As the job market improves, workers who have been hunkered down at jobs they may not love — but that they were very grateful simply to have — are starting to put out feelers. One in five workers plans to find a job in the next year, says the Staples Advantage Workplace Index.

Salary is the number one motivator for employees looking for a new gig, but it's hardly the only factor. "Obviously everyone wants as much cash as they can get, but there really is much more to your compensation than just salary," says Laurie Berenson, a pro resume writer and founder of Sterling Career Concepts.

Here are 10 non-salary factors to consider:

1. Health benefits. Employer-sponsored health benefits cost an average of $16,834, reports the Kaiser Family Foundation, but workers only pay an average of $4,823 toward that total. The more money your employer contributes toward your coverage, the more of your paycheck you get to keep.

Try to get the details of the plan to see whether it would require you to change doctors to be enrolled in a high-deductible health plan. HDHPs often save both worker and employer money, but they can be a poor choice if you've got a chronic health condition.

2. Commute. Commuting costs an average of $2,600 per year, and nonproductive hours spent sitting in traffic has been shown to increase stress. Finding a job closer to home or with decent public transportation options could save you hundreds, make you a happier person, and give you more time for activities you actually want to do.

3. Flexibility. Work-life balance is a big buzz term for corporations these days, so it's reasonable to look for a company that supports shifting schedules around things like doctors appointments and snow days. Bonus points if there's an option for telecommuting when needed.

4. Office perks. From foosball tables to in-house yoga studios, companies are rolling out all sorts of perks to keep employees happy while they're on company time and to appear "cool" to potential new hires (and clients). Some benefits — like free lunches — can be worth serious money, while others go a long way toward increasing worker satisfaction.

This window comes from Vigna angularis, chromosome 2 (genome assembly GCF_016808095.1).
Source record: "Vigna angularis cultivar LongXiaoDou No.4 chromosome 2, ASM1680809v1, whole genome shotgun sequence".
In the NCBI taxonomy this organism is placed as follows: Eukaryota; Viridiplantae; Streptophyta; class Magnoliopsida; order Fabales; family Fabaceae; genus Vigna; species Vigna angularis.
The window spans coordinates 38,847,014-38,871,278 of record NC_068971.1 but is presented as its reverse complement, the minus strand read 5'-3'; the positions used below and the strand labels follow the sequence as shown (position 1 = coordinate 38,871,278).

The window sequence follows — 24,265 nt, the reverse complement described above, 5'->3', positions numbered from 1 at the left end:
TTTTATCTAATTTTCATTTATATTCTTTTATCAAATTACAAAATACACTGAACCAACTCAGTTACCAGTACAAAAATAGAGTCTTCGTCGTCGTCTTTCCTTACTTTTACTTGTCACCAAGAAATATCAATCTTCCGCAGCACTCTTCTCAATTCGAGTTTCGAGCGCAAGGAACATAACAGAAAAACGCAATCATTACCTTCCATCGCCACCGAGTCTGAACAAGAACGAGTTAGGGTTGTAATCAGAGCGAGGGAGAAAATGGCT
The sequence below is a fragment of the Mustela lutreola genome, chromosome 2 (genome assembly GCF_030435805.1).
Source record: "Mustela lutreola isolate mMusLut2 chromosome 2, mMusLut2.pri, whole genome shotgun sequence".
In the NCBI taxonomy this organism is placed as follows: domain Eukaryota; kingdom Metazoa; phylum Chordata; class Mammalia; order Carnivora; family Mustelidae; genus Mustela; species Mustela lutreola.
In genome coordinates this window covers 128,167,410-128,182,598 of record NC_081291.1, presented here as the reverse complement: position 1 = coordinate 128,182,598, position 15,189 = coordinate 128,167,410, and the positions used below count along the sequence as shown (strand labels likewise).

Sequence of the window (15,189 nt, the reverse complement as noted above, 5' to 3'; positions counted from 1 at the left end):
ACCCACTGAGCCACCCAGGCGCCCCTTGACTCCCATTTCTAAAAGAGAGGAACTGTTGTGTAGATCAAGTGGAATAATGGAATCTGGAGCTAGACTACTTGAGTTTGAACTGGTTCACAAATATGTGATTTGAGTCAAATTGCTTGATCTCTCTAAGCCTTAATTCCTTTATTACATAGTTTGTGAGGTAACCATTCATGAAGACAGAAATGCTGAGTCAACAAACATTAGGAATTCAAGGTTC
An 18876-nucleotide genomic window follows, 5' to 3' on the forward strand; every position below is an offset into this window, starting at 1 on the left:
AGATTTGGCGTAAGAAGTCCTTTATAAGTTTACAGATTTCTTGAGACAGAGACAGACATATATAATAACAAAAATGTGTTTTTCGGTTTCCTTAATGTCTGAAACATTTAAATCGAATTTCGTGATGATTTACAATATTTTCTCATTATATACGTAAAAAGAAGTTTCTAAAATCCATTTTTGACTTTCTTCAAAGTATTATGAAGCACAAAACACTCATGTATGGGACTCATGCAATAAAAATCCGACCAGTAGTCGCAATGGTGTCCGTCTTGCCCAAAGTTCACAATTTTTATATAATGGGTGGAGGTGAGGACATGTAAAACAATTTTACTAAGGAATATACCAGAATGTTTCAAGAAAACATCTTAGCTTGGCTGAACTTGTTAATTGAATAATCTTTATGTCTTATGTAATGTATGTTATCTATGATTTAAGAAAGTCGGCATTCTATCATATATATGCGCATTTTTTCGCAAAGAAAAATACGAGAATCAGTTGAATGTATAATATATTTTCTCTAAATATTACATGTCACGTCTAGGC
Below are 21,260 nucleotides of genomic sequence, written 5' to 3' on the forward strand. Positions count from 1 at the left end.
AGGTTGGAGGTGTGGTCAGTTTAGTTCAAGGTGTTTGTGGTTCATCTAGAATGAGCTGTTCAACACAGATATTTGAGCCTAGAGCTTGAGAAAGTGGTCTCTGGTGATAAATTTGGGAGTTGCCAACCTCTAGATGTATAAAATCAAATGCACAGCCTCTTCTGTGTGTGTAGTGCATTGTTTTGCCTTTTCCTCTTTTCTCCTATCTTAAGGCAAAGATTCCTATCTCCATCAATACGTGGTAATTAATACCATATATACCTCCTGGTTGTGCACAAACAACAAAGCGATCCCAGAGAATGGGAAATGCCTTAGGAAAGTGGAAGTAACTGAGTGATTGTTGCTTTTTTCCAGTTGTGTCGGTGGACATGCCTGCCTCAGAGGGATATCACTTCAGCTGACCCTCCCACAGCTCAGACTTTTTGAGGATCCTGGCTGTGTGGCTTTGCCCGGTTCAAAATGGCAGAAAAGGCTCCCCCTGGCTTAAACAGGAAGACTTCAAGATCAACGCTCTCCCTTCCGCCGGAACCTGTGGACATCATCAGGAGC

Sometimes such perks end up being used more for appearances than by employees. During your interview process, note whether you see any workers actually shooting pool or playing Xbox.

5. Corporate culture. Your ability to mesh with your coworkers and your supervisor can be a key driver of workplace success. "Your relationships with the people you are working with are going to impact your opportunity and experience at a job more than any other factor," says career expert Nicole Williams.

6. Health of the company. While the overall economy is improving, there remain certain sectors and some companies that are still on shaky ground. If you think there's a chance your job could be eliminated or the company could go under in the near future, proceed with caution. The job could still be a good opportunity, but make sure that the compensation factors in the risk.

7. Opportunities for advancement. It's common now for workers to have to switch companies to climb the corporate ladder (especially if they're looking for a compensation bump), but it's also worth seeing what opportunities are available in house. Ask about whether the company often promotes from within, or it workers can easily move from one division to another.

8. Retirement benefits. Consider any 401(k) match part of your overall compensation. The average employer contribution toward retirement savings is 4.3 percent of salary (an average of $3,540), says Fidelity. A growing number of companies also offer employees financial planning advice to make sure you're making the most of the investment options you have.

9. Training. In a knowledge economy, adding to your skill set is key to staying relevant and competitive in a job market. Taking a job that offers employee education, whether through a formal program or reimbursement for classes taken on your own, can make a lower salary worth it.

10. Time off. From paid sick leave to unlimited vacation time, having the flexibility to take time when you need it — and the blessing your company to actually take it — will make you a better worker and a happier person.